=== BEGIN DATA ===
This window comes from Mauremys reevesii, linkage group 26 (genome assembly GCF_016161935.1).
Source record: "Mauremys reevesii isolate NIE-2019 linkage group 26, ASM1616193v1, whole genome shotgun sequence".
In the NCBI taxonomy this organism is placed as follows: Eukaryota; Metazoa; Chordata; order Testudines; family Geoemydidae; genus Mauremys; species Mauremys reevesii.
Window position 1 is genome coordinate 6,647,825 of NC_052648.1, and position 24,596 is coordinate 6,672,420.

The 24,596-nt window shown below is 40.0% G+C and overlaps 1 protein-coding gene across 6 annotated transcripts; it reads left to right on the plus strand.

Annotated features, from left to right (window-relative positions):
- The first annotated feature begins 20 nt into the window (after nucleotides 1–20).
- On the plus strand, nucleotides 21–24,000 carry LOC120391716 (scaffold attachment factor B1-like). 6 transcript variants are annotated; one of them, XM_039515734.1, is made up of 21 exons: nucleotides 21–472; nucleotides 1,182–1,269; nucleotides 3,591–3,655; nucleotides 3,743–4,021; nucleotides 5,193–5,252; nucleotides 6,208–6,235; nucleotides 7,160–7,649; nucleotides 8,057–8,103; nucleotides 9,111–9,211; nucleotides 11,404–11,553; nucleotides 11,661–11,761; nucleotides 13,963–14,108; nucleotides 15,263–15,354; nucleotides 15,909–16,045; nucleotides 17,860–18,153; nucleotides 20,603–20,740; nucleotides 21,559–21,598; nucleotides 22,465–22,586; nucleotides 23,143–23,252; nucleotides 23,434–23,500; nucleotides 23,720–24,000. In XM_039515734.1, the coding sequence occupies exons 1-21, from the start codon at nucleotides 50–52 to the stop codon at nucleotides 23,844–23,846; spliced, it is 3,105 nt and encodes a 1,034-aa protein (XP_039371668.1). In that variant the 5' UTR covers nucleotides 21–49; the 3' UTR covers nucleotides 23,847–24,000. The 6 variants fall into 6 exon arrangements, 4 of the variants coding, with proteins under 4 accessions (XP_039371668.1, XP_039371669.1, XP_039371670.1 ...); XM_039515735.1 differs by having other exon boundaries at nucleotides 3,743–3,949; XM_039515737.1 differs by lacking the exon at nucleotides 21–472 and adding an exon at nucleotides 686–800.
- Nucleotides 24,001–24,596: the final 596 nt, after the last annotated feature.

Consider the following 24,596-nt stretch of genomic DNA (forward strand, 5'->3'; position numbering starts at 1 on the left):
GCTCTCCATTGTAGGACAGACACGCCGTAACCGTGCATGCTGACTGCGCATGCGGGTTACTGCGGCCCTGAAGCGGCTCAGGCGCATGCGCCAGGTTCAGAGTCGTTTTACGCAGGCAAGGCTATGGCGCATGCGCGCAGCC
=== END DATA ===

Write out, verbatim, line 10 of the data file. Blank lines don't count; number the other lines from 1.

Consider the following 24,596-nt stretch of genomic DNA (forward strand, 5'->3'; position numbering starts at 1 on the left):